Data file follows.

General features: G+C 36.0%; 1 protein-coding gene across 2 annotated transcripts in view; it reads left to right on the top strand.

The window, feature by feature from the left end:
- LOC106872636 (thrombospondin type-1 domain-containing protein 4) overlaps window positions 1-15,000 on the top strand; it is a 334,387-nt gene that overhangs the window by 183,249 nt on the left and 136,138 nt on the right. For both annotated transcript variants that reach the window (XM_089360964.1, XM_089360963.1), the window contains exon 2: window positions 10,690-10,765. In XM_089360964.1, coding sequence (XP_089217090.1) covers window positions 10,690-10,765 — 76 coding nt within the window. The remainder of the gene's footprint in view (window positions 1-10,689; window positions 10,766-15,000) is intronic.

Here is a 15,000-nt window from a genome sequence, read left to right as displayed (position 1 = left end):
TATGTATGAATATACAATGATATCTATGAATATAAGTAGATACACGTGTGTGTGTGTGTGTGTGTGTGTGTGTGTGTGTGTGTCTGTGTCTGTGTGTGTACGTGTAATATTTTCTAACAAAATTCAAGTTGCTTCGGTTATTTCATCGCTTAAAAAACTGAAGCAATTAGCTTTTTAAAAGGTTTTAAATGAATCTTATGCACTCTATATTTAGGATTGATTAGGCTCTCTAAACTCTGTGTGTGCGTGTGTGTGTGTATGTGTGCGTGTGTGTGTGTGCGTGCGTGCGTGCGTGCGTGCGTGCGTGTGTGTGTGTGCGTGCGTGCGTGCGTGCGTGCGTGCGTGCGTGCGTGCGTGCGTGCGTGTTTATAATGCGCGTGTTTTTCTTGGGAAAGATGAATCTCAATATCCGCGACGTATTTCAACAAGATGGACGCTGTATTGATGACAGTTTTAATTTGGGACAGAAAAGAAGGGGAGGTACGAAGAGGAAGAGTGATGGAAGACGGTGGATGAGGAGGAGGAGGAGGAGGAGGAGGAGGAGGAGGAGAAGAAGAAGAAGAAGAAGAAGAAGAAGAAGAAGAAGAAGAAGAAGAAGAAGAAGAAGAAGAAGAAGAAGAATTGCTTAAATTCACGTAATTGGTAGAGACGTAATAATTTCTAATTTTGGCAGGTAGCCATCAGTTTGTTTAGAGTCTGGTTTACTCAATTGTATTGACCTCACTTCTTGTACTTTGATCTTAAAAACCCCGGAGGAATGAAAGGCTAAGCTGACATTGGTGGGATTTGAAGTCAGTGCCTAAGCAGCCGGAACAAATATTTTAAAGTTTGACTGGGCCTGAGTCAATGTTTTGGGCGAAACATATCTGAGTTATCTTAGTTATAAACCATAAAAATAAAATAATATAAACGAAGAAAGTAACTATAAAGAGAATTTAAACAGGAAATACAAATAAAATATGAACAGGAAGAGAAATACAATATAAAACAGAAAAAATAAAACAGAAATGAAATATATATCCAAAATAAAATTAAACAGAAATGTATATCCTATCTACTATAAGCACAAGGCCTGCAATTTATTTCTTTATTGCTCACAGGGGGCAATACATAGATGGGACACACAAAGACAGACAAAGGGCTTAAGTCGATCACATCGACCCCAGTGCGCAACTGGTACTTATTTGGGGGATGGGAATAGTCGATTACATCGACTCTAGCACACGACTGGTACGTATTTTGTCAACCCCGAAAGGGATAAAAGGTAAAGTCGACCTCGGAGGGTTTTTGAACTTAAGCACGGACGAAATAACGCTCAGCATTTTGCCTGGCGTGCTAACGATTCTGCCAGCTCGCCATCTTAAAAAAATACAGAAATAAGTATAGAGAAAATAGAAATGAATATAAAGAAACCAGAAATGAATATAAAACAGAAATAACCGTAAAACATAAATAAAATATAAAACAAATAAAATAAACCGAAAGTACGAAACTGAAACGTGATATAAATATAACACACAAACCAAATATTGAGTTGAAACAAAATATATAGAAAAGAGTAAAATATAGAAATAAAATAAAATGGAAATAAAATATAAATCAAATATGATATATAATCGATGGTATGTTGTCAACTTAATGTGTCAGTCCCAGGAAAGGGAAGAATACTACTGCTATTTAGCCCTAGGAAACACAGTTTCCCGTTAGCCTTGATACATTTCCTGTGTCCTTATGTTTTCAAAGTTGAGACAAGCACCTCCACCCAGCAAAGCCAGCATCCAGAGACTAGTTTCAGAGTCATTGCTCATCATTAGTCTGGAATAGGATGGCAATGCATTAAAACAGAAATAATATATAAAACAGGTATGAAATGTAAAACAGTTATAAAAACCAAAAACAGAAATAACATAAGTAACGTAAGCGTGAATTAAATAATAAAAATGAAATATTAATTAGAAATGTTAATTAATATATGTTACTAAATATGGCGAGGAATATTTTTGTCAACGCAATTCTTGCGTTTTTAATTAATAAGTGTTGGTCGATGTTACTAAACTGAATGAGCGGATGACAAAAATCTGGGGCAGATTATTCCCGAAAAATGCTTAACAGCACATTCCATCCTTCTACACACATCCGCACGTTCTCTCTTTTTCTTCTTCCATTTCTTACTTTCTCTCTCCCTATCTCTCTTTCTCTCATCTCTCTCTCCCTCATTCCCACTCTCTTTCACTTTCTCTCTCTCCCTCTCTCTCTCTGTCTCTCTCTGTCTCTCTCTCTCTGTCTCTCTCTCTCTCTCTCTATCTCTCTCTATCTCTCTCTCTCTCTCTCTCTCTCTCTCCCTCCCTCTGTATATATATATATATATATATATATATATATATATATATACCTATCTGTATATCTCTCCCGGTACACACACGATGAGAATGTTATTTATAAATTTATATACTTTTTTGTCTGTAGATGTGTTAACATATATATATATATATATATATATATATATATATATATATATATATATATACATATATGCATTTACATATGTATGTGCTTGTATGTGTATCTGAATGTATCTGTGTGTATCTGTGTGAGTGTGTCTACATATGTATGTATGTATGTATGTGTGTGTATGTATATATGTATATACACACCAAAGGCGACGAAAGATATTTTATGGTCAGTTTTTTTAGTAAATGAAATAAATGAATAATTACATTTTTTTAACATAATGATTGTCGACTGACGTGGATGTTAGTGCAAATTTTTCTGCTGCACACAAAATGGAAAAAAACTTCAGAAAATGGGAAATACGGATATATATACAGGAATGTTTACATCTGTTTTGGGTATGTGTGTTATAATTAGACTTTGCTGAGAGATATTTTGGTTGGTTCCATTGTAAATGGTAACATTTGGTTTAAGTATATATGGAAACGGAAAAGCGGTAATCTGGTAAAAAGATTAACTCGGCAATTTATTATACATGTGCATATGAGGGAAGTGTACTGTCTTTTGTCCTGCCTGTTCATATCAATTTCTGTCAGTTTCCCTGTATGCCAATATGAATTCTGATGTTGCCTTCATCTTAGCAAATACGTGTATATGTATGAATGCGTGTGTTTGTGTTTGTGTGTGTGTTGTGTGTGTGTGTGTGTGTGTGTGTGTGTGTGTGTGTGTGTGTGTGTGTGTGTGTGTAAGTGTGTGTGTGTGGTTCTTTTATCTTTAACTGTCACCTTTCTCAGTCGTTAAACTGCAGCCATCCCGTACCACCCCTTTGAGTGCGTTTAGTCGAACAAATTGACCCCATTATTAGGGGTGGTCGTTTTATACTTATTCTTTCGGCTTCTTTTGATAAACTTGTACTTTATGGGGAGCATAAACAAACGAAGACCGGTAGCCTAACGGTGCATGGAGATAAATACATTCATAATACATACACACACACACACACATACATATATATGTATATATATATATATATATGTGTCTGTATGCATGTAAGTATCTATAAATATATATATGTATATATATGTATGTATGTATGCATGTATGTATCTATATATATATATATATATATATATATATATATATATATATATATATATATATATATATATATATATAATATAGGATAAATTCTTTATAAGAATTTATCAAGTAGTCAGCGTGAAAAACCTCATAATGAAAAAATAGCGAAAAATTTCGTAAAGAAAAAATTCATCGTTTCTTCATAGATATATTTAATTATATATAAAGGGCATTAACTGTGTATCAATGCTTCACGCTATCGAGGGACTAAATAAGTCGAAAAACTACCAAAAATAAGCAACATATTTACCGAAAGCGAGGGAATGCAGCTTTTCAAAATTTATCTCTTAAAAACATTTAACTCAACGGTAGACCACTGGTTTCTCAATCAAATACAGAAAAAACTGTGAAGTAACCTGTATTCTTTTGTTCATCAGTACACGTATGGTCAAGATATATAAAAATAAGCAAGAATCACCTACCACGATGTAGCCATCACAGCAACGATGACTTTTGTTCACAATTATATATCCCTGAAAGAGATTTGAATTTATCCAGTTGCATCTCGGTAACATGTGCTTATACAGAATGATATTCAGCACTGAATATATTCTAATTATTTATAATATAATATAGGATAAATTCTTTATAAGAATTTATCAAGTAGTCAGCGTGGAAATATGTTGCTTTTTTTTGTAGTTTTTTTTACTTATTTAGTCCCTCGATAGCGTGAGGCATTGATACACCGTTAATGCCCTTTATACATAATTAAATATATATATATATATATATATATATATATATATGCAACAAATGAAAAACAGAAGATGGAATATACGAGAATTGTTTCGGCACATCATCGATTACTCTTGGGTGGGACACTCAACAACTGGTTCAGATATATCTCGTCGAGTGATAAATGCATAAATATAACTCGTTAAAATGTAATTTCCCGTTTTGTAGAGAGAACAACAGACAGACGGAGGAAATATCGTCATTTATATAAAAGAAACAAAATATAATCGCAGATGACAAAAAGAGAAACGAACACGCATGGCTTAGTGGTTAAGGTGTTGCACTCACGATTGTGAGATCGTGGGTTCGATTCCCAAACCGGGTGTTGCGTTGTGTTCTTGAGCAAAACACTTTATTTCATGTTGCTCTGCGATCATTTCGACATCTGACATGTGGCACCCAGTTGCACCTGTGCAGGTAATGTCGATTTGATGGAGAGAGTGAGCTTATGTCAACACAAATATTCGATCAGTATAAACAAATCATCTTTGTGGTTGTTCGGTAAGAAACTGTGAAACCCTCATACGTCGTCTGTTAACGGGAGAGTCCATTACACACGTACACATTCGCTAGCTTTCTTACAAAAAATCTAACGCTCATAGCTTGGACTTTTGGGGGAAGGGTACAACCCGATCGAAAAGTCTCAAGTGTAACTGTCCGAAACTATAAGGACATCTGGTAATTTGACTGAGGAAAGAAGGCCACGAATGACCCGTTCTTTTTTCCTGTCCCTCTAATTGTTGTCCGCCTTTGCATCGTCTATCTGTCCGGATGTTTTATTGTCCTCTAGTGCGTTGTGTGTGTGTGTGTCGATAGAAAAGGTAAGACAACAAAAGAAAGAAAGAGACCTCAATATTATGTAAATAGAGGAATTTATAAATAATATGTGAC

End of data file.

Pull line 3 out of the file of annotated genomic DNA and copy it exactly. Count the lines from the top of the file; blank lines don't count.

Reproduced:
- LOC106872636 (thrombospondin type-1 domain-containing protein 4) overlaps window positions 1-15,000 on the top strand; it is a 334,387-nt gene that overhangs the window by 183,249 nt on the left and 136,138 nt on the right. For both annotated transcript variants that reach the window (XM_089360964.1, XM_089360963.1), the window contains exon 2: window positions 10,690-10,765. In XM_089360964.1, coding sequence (XP_089217090.1) covers window positions 10,690-10,765 — 76 coding nt within the window. The remainder of the gene's footprint in view (window positions 1-10,689; window positions 10,766-15,000) is intronic.